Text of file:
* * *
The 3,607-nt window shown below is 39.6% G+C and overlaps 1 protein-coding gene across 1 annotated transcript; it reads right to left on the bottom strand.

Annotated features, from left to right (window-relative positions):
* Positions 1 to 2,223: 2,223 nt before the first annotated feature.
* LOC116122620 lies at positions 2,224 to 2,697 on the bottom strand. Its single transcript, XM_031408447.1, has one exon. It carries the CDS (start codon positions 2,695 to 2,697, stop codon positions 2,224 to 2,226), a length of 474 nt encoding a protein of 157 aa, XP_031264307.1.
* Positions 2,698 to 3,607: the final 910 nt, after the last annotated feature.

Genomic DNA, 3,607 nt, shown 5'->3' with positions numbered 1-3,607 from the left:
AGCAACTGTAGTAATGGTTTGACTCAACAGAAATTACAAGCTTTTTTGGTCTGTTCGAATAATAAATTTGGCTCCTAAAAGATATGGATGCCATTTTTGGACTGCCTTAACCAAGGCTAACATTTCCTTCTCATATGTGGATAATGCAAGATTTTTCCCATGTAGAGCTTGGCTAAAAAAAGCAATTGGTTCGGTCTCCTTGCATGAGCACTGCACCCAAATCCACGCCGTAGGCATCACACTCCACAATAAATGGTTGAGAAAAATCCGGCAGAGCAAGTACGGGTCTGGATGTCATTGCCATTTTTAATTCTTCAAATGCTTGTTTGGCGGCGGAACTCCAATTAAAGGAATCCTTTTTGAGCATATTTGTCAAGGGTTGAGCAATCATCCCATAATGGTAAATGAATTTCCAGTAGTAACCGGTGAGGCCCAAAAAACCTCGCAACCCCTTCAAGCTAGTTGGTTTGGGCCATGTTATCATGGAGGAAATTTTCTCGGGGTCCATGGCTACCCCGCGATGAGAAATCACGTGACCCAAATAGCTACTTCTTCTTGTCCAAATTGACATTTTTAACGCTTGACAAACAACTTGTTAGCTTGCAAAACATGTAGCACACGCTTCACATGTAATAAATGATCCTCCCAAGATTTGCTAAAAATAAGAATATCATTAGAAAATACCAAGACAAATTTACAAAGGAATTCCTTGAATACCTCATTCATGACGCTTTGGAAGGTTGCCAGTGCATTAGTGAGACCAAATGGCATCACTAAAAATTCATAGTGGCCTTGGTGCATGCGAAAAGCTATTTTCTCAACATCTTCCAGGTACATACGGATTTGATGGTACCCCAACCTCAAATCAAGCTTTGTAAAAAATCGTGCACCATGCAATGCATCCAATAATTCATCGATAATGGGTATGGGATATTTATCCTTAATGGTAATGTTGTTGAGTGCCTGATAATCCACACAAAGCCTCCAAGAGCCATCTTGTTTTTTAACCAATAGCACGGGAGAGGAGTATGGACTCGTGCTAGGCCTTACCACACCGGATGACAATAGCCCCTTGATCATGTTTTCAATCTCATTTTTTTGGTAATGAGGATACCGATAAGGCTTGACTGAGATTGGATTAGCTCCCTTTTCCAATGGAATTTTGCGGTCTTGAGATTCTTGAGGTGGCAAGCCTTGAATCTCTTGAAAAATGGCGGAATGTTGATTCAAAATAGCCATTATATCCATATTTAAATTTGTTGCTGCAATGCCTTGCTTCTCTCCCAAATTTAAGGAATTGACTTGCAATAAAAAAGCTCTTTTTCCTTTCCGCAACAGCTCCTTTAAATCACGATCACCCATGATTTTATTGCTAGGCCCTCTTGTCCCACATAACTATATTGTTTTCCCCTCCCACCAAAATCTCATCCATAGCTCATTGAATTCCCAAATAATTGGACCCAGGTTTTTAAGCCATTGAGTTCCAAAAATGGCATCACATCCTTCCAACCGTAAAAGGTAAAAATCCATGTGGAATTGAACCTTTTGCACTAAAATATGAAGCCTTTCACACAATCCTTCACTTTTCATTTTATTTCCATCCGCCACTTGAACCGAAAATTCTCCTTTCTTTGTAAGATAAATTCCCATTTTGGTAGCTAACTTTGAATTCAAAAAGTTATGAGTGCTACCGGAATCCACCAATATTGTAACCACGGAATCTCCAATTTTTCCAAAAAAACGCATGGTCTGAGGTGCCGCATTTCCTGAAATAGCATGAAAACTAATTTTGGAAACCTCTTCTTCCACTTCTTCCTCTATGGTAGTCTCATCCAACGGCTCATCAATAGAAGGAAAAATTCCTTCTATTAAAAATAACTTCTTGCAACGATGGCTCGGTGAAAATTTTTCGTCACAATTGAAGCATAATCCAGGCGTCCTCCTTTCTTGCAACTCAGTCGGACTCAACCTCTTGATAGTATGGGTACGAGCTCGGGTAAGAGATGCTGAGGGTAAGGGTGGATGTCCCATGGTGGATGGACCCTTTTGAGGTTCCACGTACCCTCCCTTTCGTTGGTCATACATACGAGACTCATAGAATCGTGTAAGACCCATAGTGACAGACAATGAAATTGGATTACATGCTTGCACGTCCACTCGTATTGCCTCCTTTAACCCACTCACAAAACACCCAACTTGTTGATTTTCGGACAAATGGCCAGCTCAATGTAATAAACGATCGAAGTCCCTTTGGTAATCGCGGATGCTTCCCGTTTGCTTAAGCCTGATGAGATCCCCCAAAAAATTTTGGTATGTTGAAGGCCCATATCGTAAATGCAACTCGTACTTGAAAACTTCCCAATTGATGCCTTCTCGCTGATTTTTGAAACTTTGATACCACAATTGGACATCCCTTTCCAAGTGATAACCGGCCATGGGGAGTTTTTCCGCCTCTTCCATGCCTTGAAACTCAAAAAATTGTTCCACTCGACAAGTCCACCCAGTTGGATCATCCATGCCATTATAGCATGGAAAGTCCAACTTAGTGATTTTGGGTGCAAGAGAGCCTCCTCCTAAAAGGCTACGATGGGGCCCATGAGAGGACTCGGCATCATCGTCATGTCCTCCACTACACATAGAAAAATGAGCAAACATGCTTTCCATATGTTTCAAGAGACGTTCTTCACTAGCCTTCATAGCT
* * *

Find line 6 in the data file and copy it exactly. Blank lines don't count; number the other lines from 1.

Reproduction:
Genomic DNA, 3,607 nt, shown 5'->3' with positions numbered 1-3,607 from the left: